by Jeremy Daum with additional research by Jacob Clark
For the past several years, the Chinese courts have been experimenting with ways to incorporate consideration of prior decisions into their trial work. Of these, the Supreme People’s Court’s guiding cases system (GCS), launched in 2010, is probably the best known outside of China, thanks in large part to the tireless efforts of the Stanford China Guiding Cases Project. The GCS allows that certain judgments with particular value for explaining the law are to be selected, edited, and published as guiding cases, which may then be quoted by judges, but never cited as the legal basis for a ruling.[i]
Unfortunately, the impact of the GCS has been quite limited so far. In the nearly six years since its official inception, only 64 guiding cases have been released covering all areas of law, and guiding cases were only referenced 181 times in the first five years of the system’s implementation. [ii] By way of providing a frame of reference, the SPC reports that Chinese courts handled just shy of 11 million cases in the first 9 months of 2014 alone.[iii]
The value of looking to similar past cases is fairly intuitive even outside of a common-law jurisdictions where past decisions have binding force on lower courts and later decisions. While not every judge will agree with other courts’ handling of similar situations or legal issues, consulting other’s opinions is bound to be useful in framing one’s own thoughts. It would be inefficient and counter-intuitive to not first check what others have done before reinventing the wheel. More importantly, refusing to consult similar cases would inevitably lead to even greater disparities in the application of the law.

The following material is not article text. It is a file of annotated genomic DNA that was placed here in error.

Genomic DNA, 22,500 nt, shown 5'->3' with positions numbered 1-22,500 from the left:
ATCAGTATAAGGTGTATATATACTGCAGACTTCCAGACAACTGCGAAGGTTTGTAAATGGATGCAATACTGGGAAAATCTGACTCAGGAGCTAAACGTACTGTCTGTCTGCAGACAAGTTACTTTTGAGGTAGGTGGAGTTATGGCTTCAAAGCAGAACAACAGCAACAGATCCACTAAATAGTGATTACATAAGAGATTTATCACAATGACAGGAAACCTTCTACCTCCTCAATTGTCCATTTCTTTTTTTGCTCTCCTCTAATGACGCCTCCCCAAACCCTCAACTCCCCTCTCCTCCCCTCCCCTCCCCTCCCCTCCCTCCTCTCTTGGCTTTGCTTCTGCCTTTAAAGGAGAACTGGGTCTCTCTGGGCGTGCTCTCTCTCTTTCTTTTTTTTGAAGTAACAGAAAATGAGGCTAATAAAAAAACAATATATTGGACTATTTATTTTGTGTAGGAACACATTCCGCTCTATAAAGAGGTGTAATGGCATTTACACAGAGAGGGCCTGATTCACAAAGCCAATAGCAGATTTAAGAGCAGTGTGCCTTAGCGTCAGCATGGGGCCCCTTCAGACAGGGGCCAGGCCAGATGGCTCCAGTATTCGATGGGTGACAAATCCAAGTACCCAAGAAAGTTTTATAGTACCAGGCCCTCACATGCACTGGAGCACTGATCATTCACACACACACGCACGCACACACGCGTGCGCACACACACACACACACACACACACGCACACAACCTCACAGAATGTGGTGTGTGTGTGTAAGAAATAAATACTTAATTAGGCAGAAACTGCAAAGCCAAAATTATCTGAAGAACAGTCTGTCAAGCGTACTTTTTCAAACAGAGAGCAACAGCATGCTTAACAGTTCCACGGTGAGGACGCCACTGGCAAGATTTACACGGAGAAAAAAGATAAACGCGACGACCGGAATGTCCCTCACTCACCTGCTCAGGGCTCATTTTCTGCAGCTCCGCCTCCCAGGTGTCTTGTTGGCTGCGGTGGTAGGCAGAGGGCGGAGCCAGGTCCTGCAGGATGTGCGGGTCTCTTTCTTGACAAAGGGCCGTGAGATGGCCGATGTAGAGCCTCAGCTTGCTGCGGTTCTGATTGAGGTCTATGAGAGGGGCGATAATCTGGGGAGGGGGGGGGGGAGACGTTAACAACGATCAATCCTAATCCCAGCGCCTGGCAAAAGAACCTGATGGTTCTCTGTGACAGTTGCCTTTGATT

It’s no surprise then that Chinese legal professionals do look to past cases for guidance in practice. Susan Finder has recently written on how non-guiding cases are used as ‘persuasive authority’ by China’s lawyers and courts, even though they cannot be quoted in official judicial opinions. Practitioners regularly draw upon other types of cases, such as ‘model cases’, ‘consultation cases’, or the literally millions of cases now put on line through the SPC’s uniform case disclosure database.
A number of frailties in the GCS explain why it is so rarely invoked. First, the small number of cases means that even where an on-point guiding case exists, it is a single data point and new cases are easily distinguished, diminishing its value. In common law countries, where prior cases have binding effect, their utility comes from the gradual refinement of legal rules through their application to countless cases, incrementally forming a coherent theory of how the law should be applied to myriad fact patterns. With only one or two cases on a given point of law, the guiding cases are more relevant as signposts for a bright line rule, than as nuanced summaries of conventions in legal practice. Moreover, as guiding cases cannot be cited as true legal authority, they are only slightly more persuasive than any other decisions of higher courts, giving little incentive for judges to invoke them.